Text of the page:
The ratio of market value to profits began a decline in the late 1960s that has continued fairly steadily ever since. The reason is inflation, which causes investors to commit two major errors in evaluating common stocks. First, in inflationary periods, investors capitalize equity earnings at a rate that parallels the nominal interest rate, rather than the economically correct real rate—the nominal rate less the inflation premium. In the presence of inflation, one properly compares the cash return on stocks, not with the nominal return on bonds, but with the real return on bonds.
Second, investors fail to allow for the gain to shareholders accruing from depreciation in the real value of nominal corporate liabilities. The portion of the corporation’s interest bill that compensates creditors for the reduction in the real value of their claims represents repayment of capital, rather than an expense to the corporation. Because corporations are not taxed on that part of their return, the share of pretax operating income paid in taxes declines as the rate of inflation rises. For the corporate sector as a whole, this effect tends to offset any distortions resulting from basing taxable income on historical cost.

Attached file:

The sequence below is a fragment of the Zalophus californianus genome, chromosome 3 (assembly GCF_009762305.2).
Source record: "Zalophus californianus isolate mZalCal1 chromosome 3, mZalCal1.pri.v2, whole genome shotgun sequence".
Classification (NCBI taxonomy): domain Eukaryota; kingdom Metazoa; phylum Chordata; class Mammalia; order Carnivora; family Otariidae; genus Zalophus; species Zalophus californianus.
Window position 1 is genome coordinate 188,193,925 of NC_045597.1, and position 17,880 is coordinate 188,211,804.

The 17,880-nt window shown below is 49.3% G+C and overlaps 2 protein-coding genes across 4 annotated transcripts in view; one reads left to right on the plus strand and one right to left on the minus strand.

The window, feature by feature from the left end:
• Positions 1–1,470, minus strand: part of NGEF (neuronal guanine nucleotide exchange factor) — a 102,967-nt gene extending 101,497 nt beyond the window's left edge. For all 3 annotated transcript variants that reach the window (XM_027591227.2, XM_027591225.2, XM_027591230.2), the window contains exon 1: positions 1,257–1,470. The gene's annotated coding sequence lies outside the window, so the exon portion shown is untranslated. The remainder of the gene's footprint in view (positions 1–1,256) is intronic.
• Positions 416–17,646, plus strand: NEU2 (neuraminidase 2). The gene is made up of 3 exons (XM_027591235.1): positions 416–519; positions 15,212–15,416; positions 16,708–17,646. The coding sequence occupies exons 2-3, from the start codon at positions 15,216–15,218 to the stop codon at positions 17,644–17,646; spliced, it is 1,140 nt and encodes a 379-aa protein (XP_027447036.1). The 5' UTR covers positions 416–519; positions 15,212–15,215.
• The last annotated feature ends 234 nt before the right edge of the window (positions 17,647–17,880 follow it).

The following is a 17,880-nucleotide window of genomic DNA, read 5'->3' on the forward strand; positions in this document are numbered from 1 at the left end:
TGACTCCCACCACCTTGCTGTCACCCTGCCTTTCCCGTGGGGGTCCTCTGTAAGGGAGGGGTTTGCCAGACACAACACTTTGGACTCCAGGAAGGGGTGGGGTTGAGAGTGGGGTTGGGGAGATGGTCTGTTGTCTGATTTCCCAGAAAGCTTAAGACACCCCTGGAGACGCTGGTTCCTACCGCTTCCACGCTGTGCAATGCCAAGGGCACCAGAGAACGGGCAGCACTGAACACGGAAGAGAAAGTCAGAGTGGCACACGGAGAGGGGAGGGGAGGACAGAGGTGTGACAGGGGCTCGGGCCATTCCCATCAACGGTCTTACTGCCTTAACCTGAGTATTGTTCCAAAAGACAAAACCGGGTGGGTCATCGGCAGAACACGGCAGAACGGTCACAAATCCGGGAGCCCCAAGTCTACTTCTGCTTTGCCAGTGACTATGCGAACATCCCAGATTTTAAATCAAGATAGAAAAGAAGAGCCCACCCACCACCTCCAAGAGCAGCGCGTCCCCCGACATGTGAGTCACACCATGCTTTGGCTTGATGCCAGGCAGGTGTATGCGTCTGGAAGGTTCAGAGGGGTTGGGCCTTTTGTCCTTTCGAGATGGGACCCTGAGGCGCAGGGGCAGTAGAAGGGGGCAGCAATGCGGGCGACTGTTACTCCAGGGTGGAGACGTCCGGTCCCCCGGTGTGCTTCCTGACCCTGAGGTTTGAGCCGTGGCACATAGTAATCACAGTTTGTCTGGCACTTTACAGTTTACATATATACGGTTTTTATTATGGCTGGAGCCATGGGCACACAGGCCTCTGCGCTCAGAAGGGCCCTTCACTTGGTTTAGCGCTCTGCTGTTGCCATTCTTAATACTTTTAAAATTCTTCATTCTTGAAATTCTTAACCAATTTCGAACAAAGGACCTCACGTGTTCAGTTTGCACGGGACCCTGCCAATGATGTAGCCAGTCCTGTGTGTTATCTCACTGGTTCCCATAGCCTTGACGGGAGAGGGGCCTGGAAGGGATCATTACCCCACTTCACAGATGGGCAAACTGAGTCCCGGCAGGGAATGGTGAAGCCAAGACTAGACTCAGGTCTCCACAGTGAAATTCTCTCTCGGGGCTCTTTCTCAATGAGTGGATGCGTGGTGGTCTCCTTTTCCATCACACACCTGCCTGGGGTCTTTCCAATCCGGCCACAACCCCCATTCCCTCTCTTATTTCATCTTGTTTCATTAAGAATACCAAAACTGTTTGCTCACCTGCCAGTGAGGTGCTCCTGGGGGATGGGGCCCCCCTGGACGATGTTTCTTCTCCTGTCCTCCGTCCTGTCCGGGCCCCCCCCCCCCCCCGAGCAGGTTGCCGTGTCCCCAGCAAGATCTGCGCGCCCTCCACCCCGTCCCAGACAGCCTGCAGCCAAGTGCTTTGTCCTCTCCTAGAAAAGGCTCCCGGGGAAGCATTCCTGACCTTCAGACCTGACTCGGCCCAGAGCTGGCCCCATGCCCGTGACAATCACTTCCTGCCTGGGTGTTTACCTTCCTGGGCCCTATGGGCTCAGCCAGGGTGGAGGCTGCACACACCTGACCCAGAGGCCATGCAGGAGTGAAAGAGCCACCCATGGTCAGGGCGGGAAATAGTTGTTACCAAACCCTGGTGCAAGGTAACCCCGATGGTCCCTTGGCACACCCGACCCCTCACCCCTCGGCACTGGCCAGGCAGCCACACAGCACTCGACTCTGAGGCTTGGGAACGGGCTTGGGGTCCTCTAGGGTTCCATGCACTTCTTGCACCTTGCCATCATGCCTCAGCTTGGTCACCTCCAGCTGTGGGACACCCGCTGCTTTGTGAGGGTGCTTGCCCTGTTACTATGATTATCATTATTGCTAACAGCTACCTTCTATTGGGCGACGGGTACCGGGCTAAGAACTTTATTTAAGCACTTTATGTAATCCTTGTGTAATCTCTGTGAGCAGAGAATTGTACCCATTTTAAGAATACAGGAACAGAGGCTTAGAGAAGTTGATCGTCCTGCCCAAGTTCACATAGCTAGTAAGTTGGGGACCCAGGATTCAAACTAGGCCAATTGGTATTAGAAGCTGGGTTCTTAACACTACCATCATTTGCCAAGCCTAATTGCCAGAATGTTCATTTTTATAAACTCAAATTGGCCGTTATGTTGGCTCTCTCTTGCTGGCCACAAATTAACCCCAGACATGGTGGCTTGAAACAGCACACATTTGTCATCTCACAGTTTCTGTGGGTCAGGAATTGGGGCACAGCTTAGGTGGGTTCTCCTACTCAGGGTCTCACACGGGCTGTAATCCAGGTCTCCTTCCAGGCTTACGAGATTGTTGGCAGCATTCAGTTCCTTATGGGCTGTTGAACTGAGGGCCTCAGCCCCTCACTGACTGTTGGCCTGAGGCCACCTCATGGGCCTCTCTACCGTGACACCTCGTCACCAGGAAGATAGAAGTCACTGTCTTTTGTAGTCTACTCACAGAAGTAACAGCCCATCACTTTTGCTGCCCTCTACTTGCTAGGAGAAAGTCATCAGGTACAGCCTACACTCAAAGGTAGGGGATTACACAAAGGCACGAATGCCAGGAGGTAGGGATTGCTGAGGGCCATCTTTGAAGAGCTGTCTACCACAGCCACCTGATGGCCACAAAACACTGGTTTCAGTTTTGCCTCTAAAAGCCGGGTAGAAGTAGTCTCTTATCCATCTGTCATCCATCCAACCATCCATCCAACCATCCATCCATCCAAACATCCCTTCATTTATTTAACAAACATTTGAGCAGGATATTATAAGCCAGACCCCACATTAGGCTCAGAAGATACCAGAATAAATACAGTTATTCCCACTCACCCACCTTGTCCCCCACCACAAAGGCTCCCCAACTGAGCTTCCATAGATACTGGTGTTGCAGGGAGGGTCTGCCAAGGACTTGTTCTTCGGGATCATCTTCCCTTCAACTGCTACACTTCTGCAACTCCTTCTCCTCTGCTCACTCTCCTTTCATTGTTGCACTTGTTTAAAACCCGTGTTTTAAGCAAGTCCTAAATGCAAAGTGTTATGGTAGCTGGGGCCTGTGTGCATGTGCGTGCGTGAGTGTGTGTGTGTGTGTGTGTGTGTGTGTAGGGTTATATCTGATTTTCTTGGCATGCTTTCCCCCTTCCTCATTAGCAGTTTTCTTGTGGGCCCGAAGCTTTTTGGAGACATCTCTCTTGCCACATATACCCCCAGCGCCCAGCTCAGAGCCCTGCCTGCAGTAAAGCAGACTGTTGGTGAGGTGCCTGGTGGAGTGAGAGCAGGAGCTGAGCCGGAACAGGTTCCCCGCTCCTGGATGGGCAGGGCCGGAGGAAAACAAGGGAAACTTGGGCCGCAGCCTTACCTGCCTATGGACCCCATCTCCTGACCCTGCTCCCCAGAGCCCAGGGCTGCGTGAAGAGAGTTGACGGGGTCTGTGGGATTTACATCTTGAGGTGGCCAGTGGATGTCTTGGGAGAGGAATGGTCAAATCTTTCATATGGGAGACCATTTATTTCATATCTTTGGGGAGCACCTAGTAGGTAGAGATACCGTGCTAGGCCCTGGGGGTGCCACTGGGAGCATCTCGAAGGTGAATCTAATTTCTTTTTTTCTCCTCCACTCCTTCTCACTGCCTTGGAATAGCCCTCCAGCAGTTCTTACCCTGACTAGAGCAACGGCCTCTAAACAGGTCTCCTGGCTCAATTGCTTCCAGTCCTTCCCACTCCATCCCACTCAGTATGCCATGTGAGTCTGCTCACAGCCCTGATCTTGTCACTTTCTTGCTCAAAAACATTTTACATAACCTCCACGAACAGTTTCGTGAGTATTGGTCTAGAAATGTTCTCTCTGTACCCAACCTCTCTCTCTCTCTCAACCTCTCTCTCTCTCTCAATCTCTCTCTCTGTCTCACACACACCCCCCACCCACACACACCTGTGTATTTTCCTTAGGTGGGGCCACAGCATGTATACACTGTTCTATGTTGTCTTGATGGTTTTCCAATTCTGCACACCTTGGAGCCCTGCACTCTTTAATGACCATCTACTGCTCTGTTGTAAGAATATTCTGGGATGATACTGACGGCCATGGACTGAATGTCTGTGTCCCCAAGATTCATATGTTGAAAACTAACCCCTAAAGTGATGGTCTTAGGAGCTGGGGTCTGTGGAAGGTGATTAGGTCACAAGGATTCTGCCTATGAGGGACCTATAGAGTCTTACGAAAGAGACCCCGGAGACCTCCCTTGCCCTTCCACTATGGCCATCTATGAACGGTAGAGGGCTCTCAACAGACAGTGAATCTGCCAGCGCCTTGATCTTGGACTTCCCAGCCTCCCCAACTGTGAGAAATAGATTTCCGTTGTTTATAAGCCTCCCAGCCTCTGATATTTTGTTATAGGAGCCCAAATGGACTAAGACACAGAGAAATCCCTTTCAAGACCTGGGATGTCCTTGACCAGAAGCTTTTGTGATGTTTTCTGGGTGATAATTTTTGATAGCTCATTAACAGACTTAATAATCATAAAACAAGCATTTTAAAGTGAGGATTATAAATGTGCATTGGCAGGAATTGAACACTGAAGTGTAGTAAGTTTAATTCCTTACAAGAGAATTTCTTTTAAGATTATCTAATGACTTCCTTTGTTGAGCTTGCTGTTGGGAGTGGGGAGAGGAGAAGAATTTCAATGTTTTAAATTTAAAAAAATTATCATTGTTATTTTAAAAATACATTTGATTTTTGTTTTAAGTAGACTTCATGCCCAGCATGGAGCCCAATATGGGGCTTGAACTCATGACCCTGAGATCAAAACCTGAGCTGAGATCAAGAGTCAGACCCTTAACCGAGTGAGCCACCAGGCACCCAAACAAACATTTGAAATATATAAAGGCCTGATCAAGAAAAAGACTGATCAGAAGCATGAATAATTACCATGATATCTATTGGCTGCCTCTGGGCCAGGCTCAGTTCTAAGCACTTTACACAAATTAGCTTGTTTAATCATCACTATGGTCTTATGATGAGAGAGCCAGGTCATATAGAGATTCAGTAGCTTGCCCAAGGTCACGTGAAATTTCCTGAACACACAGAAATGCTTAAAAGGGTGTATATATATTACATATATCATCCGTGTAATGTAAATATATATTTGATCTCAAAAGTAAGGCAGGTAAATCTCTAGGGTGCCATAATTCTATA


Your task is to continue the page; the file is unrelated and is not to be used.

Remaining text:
If a firm is levered, inflation can exert a permanently depressing effect on reported earnings—even to the point of turning real profits into growing losses. On the other hand, a firm that wishes to maintain the same level of real debt despite inflation must increase its nominal debt at the inflation rate; the funds obtained from the issues of debt needed to maintain leverage will precisely equal the funds necessary to pay interest on the debt and maintain the firm’s dividend and reinvestment policies.
Rationally valued, the level of the S&P 500 at the end of 1977 should have been 200. Its actual value at that time was 100. Because of inflation-induced errors, investors have systematically undervalued the stock market by 50 per cent.